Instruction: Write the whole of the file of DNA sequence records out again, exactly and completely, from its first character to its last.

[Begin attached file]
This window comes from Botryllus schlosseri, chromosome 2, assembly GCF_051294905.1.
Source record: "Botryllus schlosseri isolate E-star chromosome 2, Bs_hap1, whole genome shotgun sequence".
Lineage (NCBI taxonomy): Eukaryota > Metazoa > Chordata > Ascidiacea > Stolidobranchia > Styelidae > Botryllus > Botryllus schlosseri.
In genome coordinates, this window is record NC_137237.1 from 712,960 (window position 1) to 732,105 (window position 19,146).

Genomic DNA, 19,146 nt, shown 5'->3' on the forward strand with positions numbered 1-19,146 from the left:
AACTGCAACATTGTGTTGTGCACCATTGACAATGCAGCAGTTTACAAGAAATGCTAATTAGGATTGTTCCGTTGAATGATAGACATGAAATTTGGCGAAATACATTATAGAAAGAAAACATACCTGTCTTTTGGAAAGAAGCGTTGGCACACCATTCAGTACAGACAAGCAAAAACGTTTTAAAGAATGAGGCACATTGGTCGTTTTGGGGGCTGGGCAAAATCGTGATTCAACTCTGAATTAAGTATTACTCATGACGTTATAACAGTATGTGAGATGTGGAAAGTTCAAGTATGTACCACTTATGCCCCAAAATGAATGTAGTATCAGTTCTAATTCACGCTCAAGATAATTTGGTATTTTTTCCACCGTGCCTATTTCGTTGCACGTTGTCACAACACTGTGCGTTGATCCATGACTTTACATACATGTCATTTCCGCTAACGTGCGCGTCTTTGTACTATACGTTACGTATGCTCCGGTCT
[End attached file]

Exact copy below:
This window comes from Botryllus schlosseri, chromosome 2, assembly GCF_051294905.1.
Source record: "Botryllus schlosseri isolate E-star chromosome 2, Bs_hap1, whole genome shotgun sequence".
Lineage (NCBI taxonomy): Eukaryota > Metazoa > Chordata > Ascidiacea > Stolidobranchia > Styelidae > Botryllus > Botryllus schlosseri.
In genome coordinates, this window is record NC_137237.1 from 712,960 (window position 1) to 732,105 (window position 19,146).

Genomic DNA, 19,146 nt, shown 5'->3' on the forward strand with positions numbered 1-19,146 from the left:
AACTGCAACATTGTGTTGTGCACCATTGACAATGCAGCAGTTTACAAGAAATGCTAATTAGGATTGTTCCGTTGAATGATAGACATGAAATTTGGCGAAATACATTATAGAAAGAAAACATACCTGTCTTTTGGAAAGAAGCGTTGGCACACCATTCAGTACAGACAAGCAAAAACGTTTTAAAGAATGAGGCACATTGGTCGTTTTGGGGGCTGGGCAAAATCGTGATTCAACTCTGAATTAAGTATTACTCATGACGTTATAACAGTATGTGAGATGTGGAAAGTTCAAGTATGTACCACTTATGCCCCAAAATGAATGTAGTATCAGTTCTAATTCACGCTCAAGATAATTTGGTATTTTTTCCACCGTGCCTATTTCGTTGCACGTTGTCACAACACTGTGCGTTGATCCATGACTTTACATACATGTCATTTCCGCTAACGTGCGCGTCTTTGTACTATACGTTACGTATGCTCCGGTCT